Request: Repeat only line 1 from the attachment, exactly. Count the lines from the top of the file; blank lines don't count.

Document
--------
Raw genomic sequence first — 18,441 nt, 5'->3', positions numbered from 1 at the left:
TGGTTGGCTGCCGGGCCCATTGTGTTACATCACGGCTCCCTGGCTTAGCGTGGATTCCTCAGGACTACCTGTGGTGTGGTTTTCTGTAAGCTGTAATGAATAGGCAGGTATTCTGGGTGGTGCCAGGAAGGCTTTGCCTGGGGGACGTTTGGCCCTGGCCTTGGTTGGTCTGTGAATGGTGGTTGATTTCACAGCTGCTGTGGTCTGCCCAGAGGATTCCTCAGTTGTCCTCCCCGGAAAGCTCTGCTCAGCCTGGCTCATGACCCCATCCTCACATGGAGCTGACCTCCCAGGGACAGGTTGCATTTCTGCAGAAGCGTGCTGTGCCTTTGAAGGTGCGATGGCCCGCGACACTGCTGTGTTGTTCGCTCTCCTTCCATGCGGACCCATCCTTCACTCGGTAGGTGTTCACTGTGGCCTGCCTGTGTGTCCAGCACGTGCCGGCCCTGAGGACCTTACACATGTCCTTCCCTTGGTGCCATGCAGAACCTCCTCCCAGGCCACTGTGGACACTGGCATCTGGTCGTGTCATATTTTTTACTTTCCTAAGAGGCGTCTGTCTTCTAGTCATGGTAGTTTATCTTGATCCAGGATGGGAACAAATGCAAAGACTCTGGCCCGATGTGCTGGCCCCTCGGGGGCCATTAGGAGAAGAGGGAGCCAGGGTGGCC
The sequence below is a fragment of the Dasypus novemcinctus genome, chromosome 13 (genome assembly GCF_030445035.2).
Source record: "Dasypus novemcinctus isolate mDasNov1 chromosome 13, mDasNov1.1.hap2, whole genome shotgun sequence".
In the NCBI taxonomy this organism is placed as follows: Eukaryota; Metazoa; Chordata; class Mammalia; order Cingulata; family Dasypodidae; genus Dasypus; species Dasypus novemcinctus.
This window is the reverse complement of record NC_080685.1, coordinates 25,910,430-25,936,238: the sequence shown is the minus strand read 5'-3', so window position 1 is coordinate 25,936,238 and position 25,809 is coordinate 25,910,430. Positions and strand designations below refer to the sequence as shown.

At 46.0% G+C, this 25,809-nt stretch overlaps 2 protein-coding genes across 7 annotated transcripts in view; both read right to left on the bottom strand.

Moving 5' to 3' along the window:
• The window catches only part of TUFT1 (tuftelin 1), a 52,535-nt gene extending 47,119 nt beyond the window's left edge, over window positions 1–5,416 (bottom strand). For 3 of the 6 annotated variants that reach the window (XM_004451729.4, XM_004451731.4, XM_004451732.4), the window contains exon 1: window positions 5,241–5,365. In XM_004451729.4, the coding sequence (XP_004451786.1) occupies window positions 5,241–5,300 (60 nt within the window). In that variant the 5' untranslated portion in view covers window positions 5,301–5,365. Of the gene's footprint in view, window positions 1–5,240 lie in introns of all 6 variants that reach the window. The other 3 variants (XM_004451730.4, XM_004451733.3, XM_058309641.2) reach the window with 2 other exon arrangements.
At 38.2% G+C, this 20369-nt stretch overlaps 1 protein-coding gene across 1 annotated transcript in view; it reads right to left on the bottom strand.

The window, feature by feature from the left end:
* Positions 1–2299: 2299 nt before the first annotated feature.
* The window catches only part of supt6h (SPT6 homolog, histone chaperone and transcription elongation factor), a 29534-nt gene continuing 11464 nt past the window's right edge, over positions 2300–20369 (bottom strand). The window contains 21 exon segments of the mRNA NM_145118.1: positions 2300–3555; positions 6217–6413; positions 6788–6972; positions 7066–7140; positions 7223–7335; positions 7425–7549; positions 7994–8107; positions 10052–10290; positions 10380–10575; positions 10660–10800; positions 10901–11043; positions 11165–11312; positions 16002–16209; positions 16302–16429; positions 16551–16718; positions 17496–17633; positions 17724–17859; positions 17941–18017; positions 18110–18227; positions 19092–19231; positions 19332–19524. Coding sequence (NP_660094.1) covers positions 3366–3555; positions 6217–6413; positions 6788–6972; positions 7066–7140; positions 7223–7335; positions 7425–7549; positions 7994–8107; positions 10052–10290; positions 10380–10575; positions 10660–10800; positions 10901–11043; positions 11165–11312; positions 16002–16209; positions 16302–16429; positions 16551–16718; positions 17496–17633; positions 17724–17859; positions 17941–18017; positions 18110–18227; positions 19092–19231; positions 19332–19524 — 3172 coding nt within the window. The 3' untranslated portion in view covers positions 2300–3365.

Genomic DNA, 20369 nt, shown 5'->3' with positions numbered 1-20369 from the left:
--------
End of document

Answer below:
Raw genomic sequence first — 18,441 nt, 5'->3', positions numbered from 1 at the left: